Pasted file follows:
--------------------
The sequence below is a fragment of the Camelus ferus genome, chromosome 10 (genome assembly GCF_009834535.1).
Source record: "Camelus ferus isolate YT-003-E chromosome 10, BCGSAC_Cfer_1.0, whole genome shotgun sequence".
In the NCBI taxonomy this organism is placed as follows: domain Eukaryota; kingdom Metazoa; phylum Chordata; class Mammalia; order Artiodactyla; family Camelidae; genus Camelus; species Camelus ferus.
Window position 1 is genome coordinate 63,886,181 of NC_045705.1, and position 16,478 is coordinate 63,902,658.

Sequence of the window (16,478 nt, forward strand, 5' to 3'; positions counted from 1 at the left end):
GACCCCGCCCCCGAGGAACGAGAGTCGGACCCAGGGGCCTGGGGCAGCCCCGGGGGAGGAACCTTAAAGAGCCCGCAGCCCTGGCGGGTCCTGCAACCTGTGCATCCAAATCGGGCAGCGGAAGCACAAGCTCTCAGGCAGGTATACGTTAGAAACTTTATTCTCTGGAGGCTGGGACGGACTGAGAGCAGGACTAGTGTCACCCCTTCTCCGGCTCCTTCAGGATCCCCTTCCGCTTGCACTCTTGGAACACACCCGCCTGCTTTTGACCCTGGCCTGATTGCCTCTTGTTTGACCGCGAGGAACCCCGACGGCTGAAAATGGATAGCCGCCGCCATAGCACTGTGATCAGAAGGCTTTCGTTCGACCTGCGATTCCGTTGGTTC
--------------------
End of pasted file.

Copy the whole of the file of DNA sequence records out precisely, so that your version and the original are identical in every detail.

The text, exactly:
The sequence below is a fragment of the Camelus ferus genome, chromosome 10 (genome assembly GCF_009834535.1).
Source record: "Camelus ferus isolate YT-003-E chromosome 10, BCGSAC_Cfer_1.0, whole genome shotgun sequence".
In the NCBI taxonomy this organism is placed as follows: domain Eukaryota; kingdom Metazoa; phylum Chordata; class Mammalia; order Artiodactyla; family Camelidae; genus Camelus; species Camelus ferus.
Window position 1 is genome coordinate 63,886,181 of NC_045705.1, and position 16,478 is coordinate 63,902,658.

Sequence of the window (16,478 nt, forward strand, 5' to 3'; positions counted from 1 at the left end):
GACCCCGCCCCCGAGGAACGAGAGTCGGACCCAGGGGCCTGGGGCAGCCCCGGGGGAGGAACCTTAAAGAGCCCGCAGCCCTGGCGGGTCCTGCAACCTGTGCATCCAAATCGGGCAGCGGAAGCACAAGCTCTCAGGCAGGTATACGTTAGAAACTTTATTCTCTGGAGGCTGGGACGGACTGAGAGCAGGACTAGTGTCACCCCTTCTCCGGCTCCTTCAGGATCCCCTTCCGCTTGCACTCTTGGAACACACCCGCCTGCTTTTGACCCTGGCCTGATTGCCTCTTGTTTGACCGCGAGGAACCCCGACGGCTGAAAATGGATAGCCGCCGCCATAGCACTGTGATCAGAAGGCTTTCGTTCGACCTGCGATTCCGTTGGTTC